Tioxx isn't the only drug that may have posed a danger to those who used it. A US Food and Drug Administration (FDA) official cites some other prescriptions that need to be "seriously looked at."
These include the acne drug Accutane, the cholesterol-lowering medication Crestor and the weight-loss drug Meridia, according to FDA safety reviewer Dr. David Graham, an early critic of Vioxx, the arthritis and pain medication that was voluntarily removed from the marketplace in September 2004 after its manufacturer's own research found that long-term users faced increased risks for heart attacks and strokes.
Although some doctors believe the drugs cited by Graham should be banned, others say that their benefits outweigh potential risks—if the medicines are prescribed properly and the patients carefully monitored.
Accutane is known to cause birth defects when taken by pregnant women, and there have also been allegations that it can cause psychiatric problems—including depression and suicidal thoughts. Federal lawmakers, led by US Rep. Bart Stupak (D., Mich.), whose son committed suicide in 2000 while taking this medication, have been pressuring the FDA to require users and prescribers of Accutane to enroll in a national registry. Some legislators want the drug banned.
But many physicians believe that Accutane is a valuable medicine because it clears acne in 85% of the people who take it. "There are many people who have acne who will not respond to any topical acne treatment, and will not respond to oral antibiotics," says Dr. Sumayah Jamal, an assistant professor of dermatology at New York University School of Medicine, "When I see a young person who is socially debilitated as a result of the acne, and when I see it is scarring acne, I will advise them of their treatment options and Accutane is one of those options."
However, the drug does require extreme diligence when prescribing and using it, Jamal notes. Adhering to recommended practice, she requires all female patients of childbearing age to use two forms of birth control and to come in once a month for a pregnancy test before getting a refill prescription. She also informs all patients of the possible psychiatric side effects.
Crestor, a drug designed to lower cholesterol, has been the subject of great scrutiny as well. Public Citizen, a consumer advocacy group, lobbied against its approval, and has since urged the FDA to pull it off shelves.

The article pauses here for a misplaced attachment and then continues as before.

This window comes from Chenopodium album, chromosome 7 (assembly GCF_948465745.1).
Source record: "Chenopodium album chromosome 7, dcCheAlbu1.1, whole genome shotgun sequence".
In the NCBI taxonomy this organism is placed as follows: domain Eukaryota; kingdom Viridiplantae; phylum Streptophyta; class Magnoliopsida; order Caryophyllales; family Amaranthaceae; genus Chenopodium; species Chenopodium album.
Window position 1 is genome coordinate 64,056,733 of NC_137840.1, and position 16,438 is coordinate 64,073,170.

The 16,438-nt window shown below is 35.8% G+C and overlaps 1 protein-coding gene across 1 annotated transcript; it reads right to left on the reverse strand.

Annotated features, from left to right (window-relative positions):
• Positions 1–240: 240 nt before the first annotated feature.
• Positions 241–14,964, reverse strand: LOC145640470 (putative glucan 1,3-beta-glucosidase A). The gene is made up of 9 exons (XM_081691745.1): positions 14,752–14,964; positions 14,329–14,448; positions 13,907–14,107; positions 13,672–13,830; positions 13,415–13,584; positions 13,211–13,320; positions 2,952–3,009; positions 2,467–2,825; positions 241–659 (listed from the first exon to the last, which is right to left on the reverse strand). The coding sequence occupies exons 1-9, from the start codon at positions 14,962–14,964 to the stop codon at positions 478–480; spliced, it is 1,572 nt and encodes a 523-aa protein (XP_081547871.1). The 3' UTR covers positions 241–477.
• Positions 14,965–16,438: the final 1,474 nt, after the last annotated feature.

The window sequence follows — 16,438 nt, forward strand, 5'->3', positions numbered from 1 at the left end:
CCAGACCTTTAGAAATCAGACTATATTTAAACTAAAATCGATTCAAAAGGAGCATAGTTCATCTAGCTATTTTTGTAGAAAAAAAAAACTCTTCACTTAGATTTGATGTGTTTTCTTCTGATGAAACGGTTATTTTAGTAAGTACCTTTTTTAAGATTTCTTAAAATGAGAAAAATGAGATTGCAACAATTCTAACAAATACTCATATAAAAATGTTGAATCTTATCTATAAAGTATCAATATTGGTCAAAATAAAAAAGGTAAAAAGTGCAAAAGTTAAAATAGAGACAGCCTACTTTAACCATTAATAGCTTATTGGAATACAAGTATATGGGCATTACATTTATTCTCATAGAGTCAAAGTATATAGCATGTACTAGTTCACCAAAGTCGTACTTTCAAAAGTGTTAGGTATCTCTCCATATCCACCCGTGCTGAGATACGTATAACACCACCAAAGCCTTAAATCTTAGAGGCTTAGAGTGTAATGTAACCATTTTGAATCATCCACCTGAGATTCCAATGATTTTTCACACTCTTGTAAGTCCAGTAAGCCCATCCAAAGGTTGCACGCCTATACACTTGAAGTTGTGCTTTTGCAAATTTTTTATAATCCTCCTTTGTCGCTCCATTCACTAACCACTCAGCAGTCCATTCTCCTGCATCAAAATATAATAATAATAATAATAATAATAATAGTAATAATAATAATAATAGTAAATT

Public Citizen alleges that patients who use it are 75 times more likely to have kidney damage than patients using any other drug in this family of statins.
The drug's maker, AstraZeneca, defends its record. "We have been assured today by officials at senior levels of the FDA that there is no concern in relation to Crestor's safety," says company spokeswoman, Emily Denney. "We are very confident in the safety profile of Crestor, and we've got all of our clinical and post-marketing information available online. It's all out there for everyone to see."
MERIDIA Public Citizen has also called on the FDA to ban Meridia, a weight-loss drug, saying it is "minimally effective and has been associated with several deaths.
"Meridia, in some people, raises blood pressure and heart rate. So here's a drug with no proven benefit from a health standpoint and it has some substantial risks," says Larry D. Sasich, research analyst for Public Citizen. "We think this is one that should come off the market."
Abbott Laboratories, the maker of Meridia, insists that it is safe. "Obesity remains one of the leading health epidemics in the US, and Meridia is one of the few effective drugs that are currently available for the treatment of obesity. People who benefit from Meridia can lose up to 10% or more of body weight," the company says.
Dr. Steven Galson, the acting director of the FDA's Center for Drug Evaluation and Research, defends his organization. "The FDA evaluates the safety and effectiveness of all drugs independently on a case-by-case basis before they are approved to enter the marketplace, and also evaluates reported adverse events with all drugs already on the market to assess whether unforeseen safety concerns need to be addressed," he says.